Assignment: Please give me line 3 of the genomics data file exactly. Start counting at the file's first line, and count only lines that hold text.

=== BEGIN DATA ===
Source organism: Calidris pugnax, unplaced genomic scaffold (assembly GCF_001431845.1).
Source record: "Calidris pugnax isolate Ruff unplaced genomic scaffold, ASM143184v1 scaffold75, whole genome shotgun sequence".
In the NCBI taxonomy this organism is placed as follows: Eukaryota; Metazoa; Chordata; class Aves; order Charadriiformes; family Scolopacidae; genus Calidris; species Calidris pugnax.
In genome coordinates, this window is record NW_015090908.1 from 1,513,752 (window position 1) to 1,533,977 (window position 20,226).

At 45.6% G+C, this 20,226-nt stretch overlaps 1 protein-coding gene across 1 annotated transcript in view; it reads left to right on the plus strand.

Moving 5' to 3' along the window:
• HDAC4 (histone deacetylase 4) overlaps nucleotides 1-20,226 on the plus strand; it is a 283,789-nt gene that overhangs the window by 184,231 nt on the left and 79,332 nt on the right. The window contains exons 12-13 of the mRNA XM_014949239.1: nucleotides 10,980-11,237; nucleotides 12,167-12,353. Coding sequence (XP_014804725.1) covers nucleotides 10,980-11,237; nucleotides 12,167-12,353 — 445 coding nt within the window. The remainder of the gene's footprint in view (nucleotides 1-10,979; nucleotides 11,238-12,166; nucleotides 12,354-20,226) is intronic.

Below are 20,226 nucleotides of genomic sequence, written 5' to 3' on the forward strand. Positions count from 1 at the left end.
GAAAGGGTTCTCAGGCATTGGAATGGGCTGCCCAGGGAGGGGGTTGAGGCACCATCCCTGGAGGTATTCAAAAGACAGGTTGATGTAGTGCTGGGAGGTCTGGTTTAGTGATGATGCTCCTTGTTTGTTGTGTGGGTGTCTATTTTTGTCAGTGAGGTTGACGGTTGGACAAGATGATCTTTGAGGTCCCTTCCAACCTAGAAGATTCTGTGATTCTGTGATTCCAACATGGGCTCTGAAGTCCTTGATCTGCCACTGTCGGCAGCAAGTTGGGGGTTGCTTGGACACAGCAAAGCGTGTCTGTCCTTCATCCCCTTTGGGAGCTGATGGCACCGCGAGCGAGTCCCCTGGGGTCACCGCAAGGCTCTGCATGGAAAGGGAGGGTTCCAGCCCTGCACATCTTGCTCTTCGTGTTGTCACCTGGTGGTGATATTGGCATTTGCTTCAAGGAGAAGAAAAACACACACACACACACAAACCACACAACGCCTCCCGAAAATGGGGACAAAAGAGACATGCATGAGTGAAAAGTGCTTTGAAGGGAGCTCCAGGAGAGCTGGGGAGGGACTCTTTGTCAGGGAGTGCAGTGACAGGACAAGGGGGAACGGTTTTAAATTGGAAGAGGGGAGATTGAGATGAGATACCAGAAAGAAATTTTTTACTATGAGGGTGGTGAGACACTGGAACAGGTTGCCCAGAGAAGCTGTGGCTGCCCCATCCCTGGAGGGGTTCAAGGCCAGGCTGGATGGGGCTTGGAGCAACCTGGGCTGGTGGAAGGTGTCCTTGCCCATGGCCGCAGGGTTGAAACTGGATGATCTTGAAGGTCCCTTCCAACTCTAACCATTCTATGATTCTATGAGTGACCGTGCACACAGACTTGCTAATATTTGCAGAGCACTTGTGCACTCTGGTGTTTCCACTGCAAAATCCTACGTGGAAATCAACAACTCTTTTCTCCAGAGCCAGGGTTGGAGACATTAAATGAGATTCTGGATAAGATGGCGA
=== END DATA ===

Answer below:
In the NCBI taxonomy this organism is placed as follows: Eukaryota; Metazoa; Chordata; class Aves; order Charadriiformes; family Scolopacidae; genus Calidris; species Calidris pugnax.